Prestige Class: If I take levels in a prestige class that advances spellcasting, does that give me access to my higher-level bloodline spells?

No.

...What is unclear about this lol? And if "Prestige classes which advance spellcasting only advance caster level, spells per day, and (for spontaneous casters) spells known—essentially, the spellcasting features described in your class's Spells class feature description." was the original ruling it's pretty darn clear as well.


james maissen wrote:
The black raven wrote:
james maissen wrote:

So are bloodline spells and mystery spells not considered known spells?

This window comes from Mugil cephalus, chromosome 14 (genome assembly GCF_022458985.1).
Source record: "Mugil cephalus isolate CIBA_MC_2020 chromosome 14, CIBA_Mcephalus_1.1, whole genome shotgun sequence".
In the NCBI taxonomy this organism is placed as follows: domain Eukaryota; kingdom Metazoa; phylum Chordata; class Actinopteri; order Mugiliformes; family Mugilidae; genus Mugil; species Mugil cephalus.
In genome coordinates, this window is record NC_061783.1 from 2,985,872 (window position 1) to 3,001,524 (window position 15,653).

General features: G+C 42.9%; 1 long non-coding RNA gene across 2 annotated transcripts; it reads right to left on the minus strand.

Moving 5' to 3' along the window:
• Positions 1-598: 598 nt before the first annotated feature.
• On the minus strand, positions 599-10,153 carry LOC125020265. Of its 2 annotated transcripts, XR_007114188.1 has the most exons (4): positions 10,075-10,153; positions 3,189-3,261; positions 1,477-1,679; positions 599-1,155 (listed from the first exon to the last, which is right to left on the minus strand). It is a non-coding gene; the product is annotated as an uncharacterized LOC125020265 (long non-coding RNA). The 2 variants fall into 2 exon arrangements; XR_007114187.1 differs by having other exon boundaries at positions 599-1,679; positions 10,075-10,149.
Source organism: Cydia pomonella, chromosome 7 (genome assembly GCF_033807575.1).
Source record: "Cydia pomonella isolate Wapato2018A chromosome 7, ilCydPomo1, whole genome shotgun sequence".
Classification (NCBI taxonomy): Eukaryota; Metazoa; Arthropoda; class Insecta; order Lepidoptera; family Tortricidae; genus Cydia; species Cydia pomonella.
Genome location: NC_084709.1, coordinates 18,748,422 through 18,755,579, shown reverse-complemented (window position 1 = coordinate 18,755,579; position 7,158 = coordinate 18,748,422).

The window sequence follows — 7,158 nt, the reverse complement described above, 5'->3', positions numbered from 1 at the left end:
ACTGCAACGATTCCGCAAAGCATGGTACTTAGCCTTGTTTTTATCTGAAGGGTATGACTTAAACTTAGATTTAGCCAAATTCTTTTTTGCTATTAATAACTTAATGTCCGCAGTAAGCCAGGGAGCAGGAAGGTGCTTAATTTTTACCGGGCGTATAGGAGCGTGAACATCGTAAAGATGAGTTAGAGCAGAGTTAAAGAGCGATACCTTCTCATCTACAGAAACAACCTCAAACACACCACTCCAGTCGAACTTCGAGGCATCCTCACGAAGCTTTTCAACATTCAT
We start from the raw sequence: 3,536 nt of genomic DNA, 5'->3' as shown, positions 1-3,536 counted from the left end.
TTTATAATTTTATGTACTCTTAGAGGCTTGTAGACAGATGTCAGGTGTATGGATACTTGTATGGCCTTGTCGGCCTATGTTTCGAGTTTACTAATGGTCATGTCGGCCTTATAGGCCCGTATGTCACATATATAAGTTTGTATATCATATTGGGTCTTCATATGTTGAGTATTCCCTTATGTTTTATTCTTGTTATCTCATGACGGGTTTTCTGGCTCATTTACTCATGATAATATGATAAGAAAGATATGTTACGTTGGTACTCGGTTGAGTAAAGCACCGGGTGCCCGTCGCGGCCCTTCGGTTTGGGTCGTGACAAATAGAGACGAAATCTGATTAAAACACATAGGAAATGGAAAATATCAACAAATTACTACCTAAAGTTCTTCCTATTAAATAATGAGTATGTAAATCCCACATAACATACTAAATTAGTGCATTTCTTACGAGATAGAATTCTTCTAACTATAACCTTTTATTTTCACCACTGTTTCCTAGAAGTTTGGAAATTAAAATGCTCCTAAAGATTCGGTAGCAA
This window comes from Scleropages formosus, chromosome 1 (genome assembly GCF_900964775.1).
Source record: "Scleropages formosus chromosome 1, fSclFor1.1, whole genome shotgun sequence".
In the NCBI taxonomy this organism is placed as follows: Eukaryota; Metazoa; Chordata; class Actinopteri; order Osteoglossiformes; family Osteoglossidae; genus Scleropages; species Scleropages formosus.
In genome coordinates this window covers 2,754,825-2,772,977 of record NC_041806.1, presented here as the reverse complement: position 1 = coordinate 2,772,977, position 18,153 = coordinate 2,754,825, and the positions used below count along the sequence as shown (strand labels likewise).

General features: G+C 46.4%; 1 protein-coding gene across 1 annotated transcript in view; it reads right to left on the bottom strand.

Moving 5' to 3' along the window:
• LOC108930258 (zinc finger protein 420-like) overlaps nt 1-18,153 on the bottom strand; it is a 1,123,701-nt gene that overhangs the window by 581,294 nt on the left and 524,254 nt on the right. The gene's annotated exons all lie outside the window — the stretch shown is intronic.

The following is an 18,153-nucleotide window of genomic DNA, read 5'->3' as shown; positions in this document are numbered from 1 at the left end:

-James

Exactly. And I will preemptively add that you can still cast all spells you know, even if they are not considered "known spells" (which is the name of a specific class feature) ;-)

Which specific class feature would that be?

For sorcerers I see:

Weapon and Armor proficiency
Spells
Bloodline
Cantrips
Eschew Materials

Which one is it exactly?

And while you're reading the sorcerer section, notice how spells known and spells a sorcerer knows are used interchangeably.

-James

Now you're being intentionally obtuse. Sorry to be rude, but you are. It says explicitly in the FAQ response:

Quote:

FAQ: http://paizo.com/paizo/faq/v5748nruor1fm#v5748eaic9rae

Prestige Class: If I take levels in a prestige class that advances spellcasting, does that give me access to my higher-level bloodline spells?

No. Likewise, it doesn't give you any additional bloodline feats.